How to Deduct Car Lease Payments as an LLC

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How to Deduct Car Lease Payments as an LLC

Thinking of leasing a car for your business instead of buying one outright? Here’s how you deduct car lease payments from your tax return as a sole trader and as a limited company.

How do I deduct car lease payments as a sole trader?

As a sole trader, you can deduct the business proportion of your actual costs or apply HMRC’s approved mileage rates to your business mileage. The second method is simpler, but you can only do it if you’re not VAT registered. You need to register for VAT if your yearly turnover is over £85,000.

Once you pick a method, you have to stick with it for as long as you have the car. You can’t switch from one method to the other.

In either case, you’ll need to keep an accurate record of your business mileage. You can do this manually, for example by logging your business drives on a spreadsheet. Or, even better, use an app like MileIQ. This automatically tracks your drives and lets you categorise them as business or personal.

How to deduct actual car lease costs:

  • Step 1: Add your car lease payments plus other running costs such as petrol and insurance to get your total annual cost. Remember that in the UK, the tax year runs from 6 April to 5 April.
  • Step 2: Find out the business proportion of your costs. To do this, tot up your business mileage and divide it by your total mileage for the year. Multiply the answer by 100 to get a percentage.
  • Step 3: Multiply your actual car costs by the percentage in step 2.
  • Step 4: Using the Vehicle Certification Agency’s online tool, find out your car’s CO2 emissions. If they’re over 130g/km, deduct a further 15 percent from the answer in step 3. This is called the lease rental restriction. It applies to cars, but not to vans. The government intends to bring it down to 110 g/km as from 1 April 2018.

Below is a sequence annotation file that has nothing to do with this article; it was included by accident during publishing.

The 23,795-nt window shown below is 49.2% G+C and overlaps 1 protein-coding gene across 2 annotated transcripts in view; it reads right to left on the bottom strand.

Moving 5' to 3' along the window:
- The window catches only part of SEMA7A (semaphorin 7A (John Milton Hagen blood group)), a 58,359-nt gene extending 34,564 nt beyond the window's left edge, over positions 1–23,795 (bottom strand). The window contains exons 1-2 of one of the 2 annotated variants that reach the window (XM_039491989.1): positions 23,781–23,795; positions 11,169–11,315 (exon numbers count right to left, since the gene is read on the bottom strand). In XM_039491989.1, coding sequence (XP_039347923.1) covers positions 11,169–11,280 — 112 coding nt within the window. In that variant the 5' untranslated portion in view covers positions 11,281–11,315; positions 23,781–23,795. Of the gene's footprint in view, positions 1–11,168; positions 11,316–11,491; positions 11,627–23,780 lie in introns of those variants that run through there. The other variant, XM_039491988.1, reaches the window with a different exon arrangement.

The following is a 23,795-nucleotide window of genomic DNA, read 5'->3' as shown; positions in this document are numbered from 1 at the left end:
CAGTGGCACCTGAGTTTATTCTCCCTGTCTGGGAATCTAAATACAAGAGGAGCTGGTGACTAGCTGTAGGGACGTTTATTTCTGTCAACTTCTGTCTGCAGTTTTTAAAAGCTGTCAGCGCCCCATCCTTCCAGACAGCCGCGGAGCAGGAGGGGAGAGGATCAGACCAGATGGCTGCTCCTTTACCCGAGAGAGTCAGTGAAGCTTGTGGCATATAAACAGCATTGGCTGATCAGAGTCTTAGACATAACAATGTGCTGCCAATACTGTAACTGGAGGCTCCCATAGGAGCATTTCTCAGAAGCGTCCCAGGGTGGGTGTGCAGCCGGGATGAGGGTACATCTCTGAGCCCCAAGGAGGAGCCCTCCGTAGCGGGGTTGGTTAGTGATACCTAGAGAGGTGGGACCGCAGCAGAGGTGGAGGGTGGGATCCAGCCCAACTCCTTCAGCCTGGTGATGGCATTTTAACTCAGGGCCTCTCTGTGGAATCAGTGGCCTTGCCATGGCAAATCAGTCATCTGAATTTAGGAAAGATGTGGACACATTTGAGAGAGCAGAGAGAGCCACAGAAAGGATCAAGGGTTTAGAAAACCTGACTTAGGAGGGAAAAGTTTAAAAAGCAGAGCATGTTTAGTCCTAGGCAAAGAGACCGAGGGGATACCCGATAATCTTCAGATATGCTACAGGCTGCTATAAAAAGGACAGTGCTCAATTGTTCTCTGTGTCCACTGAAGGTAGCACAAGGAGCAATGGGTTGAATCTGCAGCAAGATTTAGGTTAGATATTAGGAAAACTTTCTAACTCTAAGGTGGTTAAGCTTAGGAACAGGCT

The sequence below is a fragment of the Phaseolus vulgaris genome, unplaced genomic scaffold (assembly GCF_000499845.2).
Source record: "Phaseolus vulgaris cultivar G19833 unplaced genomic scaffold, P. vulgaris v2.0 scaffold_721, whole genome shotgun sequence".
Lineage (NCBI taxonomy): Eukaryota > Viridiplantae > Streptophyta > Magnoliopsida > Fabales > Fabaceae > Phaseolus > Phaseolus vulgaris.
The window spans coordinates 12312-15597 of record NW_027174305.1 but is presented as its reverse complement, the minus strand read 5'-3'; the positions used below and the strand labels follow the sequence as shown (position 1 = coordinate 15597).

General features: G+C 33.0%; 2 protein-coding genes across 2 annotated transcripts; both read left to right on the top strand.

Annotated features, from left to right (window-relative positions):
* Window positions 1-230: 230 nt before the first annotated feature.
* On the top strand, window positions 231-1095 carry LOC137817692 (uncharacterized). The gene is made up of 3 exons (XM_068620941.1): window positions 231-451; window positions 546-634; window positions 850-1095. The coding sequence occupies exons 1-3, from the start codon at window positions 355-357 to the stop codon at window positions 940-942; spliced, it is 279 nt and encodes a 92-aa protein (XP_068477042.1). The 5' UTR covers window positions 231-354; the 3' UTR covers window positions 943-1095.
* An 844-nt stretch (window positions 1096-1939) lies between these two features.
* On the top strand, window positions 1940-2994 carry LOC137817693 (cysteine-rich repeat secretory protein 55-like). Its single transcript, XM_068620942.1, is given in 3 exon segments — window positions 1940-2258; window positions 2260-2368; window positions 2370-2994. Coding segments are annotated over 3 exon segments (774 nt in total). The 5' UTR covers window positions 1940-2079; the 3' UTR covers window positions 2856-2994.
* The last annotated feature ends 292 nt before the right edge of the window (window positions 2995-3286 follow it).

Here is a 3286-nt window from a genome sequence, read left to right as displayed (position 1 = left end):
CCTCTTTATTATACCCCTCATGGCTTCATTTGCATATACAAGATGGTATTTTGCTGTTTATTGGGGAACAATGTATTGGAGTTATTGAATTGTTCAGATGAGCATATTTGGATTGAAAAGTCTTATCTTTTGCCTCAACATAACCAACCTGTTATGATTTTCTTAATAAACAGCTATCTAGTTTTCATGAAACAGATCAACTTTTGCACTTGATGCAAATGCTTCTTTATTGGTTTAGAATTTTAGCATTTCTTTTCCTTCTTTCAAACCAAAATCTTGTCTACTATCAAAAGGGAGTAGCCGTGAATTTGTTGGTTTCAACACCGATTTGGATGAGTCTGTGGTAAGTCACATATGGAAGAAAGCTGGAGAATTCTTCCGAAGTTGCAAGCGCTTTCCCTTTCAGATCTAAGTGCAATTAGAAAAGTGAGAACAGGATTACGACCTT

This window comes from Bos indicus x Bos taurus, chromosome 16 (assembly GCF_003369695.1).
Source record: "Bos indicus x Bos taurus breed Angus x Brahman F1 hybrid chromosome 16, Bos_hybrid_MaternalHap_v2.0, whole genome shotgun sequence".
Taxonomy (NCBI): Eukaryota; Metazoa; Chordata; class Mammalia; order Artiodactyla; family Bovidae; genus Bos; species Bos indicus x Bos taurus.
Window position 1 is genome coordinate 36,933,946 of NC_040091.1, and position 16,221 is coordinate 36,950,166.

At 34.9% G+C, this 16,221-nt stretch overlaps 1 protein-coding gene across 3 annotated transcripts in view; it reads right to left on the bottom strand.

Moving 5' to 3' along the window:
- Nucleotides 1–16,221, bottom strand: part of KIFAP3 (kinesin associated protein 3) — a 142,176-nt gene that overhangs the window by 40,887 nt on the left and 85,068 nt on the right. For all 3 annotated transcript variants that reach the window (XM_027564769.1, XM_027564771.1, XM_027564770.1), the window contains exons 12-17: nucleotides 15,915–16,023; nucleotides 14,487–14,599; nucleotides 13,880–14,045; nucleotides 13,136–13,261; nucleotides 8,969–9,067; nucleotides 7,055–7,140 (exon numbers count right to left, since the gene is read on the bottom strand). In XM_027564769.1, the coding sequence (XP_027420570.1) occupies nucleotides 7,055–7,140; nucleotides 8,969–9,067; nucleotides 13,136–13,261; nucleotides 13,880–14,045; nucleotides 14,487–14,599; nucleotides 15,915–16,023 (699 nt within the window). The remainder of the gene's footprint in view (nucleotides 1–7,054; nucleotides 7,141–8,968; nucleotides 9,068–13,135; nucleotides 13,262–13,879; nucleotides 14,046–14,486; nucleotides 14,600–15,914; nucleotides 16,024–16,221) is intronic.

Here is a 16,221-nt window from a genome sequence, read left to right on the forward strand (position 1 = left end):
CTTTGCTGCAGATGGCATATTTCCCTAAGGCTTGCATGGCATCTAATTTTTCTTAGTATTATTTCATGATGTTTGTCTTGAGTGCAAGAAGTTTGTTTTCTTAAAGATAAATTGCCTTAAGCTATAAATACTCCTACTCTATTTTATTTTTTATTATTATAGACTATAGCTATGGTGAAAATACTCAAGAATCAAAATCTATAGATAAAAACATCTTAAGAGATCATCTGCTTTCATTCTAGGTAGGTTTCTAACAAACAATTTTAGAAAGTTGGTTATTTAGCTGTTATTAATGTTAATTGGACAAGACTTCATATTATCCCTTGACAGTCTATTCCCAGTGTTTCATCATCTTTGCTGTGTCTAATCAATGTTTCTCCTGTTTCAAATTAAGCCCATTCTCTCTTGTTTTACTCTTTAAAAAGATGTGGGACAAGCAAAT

Deducting actual costs: Example

Let’s say you’ve leased a car for £200 per month. Your lease payments include road tax, servicing and your annual MOT.

In 2017 / 18, your insurance cost £300 and you spent £3,000 on petrol. This means the total cost of your car lease was (£200 x 12) + £300 + £3,000. So, £5,700 in total.

During the year, you made 12,000 miles. 6,000 were business miles, while 6,000 were personal miles. So, the business proportion of your car lease costs is (6000 / 12000) x 100, or 50 percent.

The car emits 135g/km. This means you have to deduct the 15 percent lease rental restriction.

You can, therefore, deduct 35% of your actual car lease costs from your tax return. In other words: £1,995.

How to deduct car lease costs using HMRC’s mileage allowance rates

Multiply your business mileage by the applicable mileage allowance rates.

HMRC’s current Approved Mileage Allowance Rates, or AMAP are:

Using our previous example, the tax deduction would be 6,000 miles multiplied by 45p per mile. In other words: £2,700.

How do I deduct car lease payments as a limited liability company (LLC)?

HMRC considers you and your limited liability company to be two different persons. So, leasing a car through your company has tax implications for the company and for you.

You can deduct all your car lease costs (less the lease rental restriction, if applicable) from your company’s tax return. However, the car will count as a benefit-in-kind on your personal tax return.

To deduct your car lease payments from your LLC’s tax return:

  • Step 1: Tot up your car lease payments plus any other expenses, such as insurance and petrol, which you paid through the company.
  • Step 2: Use the Vehicle Certification Agency’s online tool to find out your car’s CO2 emissions.
  • Step 3: If the car emits less than 130g/km, deduct the full amount in step 1.
  • Step 4: If the car emits more than 130g/km, a 15 percent lease rental restriction applies. This means you can only claim 85 percent of the costs in step 1. The lease rental restriction doesn’t apply to vans. However, the threshold will be 110g/km as from 1 April 2018.

How to find out your benefit-in-kind tax liability

Nigel Graber

Nigel Graber has been a freelance copywriter and small-business owner in the UK since 2003. He works with sole traders and start-ups right through to blue-chips and multinationals.

MileIQ’s blog does not constitute professional tax advice. You should contact your own tax professional to discuss your situation.

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